The Toy Story franchise has long been a success, so it comes as no surprise that a Toy Story 3 game was introduced along-side the Toy Story 3 movie. I remember playing the original Toy Story game on my Nintendo, so I was excited to give a more modern Toy Story game a spin.
Toy Story 3 is a family friendly game with a few different ways to play. Check out story mode for a great way to play in between clips from the movie. Toybox mode puts you into a sandbox environment with missions, mini-games and the ability to make your own town. Is Toy Story 3 great for a family game or a trip down memory lane? Read on to find out!
I love my new Mac, but I still enjoy using old hardware too and there’s nothing quite like playing retro games in the environment they were intended for. Assuming you have a PowerPC Mac lying around, there’s nothing stopping you from installing either OS 9 or OS X’s ‘Classic’ emulator and turning that aging Mac into a retro gaming rig!
Still need convincing? Read on after the break to take a look at my pick of 9 great retro OS 9 games.
This isn’t going to be your typical Mac app review. Minecraft isn’t sold on the Mac App Store. It’s a cross-platform game that has over 3.5 million paid players across Windows, Mac, and Linux, making it one of the most wildly successful indie games in recent memory.
Minecraft is a creative/adventure sandbox game originally devised by independent Swedish game developer Markus Persson (known to the community as Notch) and continually developed by his company Mojang. Minecraft has its inspirations, but as a gamer, I can honestly say that I’ve never seen a game quite like Minecraft gain so much steam and such a huge following. What makes it so great?
First things first – I’m not a “hardcore” gamer. In fact, some of the few games I play are Flight Control, Plants vs Zombies and racing games like the Need for Speed series. I was asked to review Asphalt 6: Adrenaline newly available on the Mac App Store and was interested to hear that it was a ported game from the iOS platform, which I why I was eager to take a look at it.
Now we’re all familiar with the “Back to the Mac” ideology where developers bring back elements of the iOS platform into Mac applications. One of the best examples is Reeder and Day One. How well would this work with a game though? Would the UI stay the same or would it be just the major game elements that would match?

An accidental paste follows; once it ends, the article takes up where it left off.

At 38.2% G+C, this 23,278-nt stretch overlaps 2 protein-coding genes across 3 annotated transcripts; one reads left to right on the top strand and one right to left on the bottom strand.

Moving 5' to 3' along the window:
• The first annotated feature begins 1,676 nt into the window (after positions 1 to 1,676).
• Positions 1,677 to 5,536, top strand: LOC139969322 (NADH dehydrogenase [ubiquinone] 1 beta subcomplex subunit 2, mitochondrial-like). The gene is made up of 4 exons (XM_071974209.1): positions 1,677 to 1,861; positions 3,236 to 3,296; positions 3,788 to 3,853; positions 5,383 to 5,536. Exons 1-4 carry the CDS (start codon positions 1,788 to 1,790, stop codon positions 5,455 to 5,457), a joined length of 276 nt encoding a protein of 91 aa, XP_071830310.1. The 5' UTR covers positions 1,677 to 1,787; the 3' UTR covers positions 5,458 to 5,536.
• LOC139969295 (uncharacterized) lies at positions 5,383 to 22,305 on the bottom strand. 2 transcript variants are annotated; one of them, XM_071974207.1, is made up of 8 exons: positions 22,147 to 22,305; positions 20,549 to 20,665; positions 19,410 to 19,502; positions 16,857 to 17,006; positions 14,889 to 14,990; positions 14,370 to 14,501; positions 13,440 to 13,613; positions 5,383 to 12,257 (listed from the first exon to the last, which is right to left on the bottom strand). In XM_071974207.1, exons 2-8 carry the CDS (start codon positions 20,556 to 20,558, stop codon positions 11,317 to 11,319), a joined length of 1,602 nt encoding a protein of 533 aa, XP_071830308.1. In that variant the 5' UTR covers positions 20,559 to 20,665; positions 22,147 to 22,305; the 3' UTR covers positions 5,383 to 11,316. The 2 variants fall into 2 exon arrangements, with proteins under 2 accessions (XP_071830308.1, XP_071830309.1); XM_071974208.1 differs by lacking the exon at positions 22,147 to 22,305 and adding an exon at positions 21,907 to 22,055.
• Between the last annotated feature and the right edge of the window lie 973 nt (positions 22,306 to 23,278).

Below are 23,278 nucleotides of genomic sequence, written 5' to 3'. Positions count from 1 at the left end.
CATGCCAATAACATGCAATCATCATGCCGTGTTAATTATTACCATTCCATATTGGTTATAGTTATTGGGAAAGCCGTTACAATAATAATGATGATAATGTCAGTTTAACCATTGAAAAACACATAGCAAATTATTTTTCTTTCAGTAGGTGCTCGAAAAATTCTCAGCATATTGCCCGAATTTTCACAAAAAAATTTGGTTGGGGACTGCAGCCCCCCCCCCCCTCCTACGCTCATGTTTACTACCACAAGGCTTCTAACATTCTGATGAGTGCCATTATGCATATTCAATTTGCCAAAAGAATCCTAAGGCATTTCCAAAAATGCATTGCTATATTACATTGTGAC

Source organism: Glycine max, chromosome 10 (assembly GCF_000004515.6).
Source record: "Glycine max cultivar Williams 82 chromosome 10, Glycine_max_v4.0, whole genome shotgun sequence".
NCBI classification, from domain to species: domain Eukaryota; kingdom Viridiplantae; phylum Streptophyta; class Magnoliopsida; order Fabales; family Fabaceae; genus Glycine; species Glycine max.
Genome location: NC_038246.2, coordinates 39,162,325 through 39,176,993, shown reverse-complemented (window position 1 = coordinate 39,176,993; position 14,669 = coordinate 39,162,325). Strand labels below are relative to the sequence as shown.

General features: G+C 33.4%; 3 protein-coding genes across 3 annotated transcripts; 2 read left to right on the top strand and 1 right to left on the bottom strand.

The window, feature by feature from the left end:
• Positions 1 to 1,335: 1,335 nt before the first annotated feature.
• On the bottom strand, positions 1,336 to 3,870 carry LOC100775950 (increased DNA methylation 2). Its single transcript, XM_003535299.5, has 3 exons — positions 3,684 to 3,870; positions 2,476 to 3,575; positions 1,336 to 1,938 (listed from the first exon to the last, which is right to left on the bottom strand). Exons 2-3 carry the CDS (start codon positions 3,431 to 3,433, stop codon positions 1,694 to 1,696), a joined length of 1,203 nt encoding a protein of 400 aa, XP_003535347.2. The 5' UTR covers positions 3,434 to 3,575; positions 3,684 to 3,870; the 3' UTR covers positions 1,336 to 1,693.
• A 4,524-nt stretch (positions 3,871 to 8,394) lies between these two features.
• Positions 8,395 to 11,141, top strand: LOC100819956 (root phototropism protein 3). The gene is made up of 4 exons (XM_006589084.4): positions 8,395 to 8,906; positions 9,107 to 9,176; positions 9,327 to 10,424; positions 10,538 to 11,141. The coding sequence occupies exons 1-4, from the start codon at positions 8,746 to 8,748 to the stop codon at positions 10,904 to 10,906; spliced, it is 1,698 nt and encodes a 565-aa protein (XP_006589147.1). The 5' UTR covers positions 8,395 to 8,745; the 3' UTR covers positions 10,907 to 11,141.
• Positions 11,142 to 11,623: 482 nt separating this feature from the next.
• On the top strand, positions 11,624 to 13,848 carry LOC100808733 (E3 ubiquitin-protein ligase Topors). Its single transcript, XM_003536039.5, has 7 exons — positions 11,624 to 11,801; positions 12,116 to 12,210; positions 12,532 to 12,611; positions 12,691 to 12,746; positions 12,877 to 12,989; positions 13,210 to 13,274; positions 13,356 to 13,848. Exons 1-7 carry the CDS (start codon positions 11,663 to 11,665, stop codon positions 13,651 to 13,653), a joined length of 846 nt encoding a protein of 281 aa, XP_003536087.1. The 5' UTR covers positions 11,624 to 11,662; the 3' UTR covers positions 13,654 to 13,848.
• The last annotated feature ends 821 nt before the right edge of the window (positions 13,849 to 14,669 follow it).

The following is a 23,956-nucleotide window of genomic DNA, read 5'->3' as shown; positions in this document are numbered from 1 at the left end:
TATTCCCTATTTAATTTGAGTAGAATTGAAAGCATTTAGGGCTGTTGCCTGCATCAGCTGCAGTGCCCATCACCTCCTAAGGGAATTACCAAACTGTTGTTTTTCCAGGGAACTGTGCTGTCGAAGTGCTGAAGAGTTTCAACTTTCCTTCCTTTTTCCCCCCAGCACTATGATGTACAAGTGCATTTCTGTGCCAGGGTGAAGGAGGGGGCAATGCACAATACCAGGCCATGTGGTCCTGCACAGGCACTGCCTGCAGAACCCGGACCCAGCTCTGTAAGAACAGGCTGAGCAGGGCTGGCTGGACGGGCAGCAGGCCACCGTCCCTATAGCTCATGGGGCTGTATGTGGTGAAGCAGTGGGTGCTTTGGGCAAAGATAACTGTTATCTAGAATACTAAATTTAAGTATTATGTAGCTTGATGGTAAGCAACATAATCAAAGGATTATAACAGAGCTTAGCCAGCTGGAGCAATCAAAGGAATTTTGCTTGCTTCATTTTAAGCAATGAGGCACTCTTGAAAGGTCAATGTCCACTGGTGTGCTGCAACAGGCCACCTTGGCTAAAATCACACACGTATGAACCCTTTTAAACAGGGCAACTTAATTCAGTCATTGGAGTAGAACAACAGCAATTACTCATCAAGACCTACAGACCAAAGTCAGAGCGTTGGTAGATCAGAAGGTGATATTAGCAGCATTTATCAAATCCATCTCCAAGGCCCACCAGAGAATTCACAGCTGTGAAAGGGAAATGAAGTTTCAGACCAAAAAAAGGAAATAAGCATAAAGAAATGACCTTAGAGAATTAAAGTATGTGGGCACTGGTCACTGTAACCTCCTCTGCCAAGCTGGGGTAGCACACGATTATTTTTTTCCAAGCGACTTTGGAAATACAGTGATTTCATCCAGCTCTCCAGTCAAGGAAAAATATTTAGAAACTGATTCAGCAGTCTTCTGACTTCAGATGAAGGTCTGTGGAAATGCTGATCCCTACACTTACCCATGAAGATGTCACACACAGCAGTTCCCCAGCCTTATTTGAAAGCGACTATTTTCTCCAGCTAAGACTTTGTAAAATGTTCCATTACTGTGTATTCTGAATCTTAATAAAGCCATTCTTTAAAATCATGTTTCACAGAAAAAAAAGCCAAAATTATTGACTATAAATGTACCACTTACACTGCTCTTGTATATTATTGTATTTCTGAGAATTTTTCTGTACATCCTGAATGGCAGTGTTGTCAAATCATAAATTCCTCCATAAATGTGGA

Video games have come a long way in the past twenty years. It went from dumping nickels and quarters into 6-foot tall machines in a smokey arcade to sitting in a living room in front of a HD TV with a wireless controller in your hand.
Although those advances make living in the future much cooler, there’s something to be said for taking it back to the old school; playing the games of the past, just updated a bit to reflect current technology.
Pangea Arcade fits into that category. It’s been on the Mac for years now, but with the birth of the Mac App Store came a spot in the top of the charts for the game. So what makes this 3-in-1 combo pack so popular? Let’s delve deeper and find out.
Perhaps you’ve already made the move to digital media. Maybe you get your newspapers and magazines directly in your computer, instead of physically delivered to your door. Maybe you don’t even read newspapers anymore. With devices like the iPad and the Kindle, digital media has cannibalized physical media, and along with it, some of our traditions have been extinguished. Traditions like solving puzzles in the morning.
Do not worry, though. Here at AppStorm we have what you need to get back into those mind-exercising, and at times even frustrating, little puzzles. Read on to find some of our favorite apps for finding (and solving) crosswords and sudoku puzzles on your Mac.
Big air, big mountains, and lots of snow, are some of the things that Shaun White loves. Thanks to Ubisoft, he is happy to share them with us. Shaun has proven time and time again his skills on the slopes and now his red-haired fame has gotten him to make his first attempt at videogames ala Tony Hawk. In Shaun White Snowboarding, Ubisoft has crafted a well-balanced blend of both realistic and arcade styles of gameplay in a free-roam atmosphere. While seemingly a strange mix, the end result gives a rather decent experience – especially if you are an extreme sports fan.
Like many recent extreme sport games you start out as a rookie and work your way up to soon become a glorified champ; don’t get scared of the huge masses of snow though, Shaun has your back at all times. At the very beginning of the game, Shaun becomes your mentor as he pledges to unleash your inner snowboarding beast. To successfully complete Shaun’s course, you must collected several coins scattered across all four mountains, and complete different sets of challenges. Once you’ve tackled those slopes and collected the precious coins, you will face the “Flying Tomato” himself.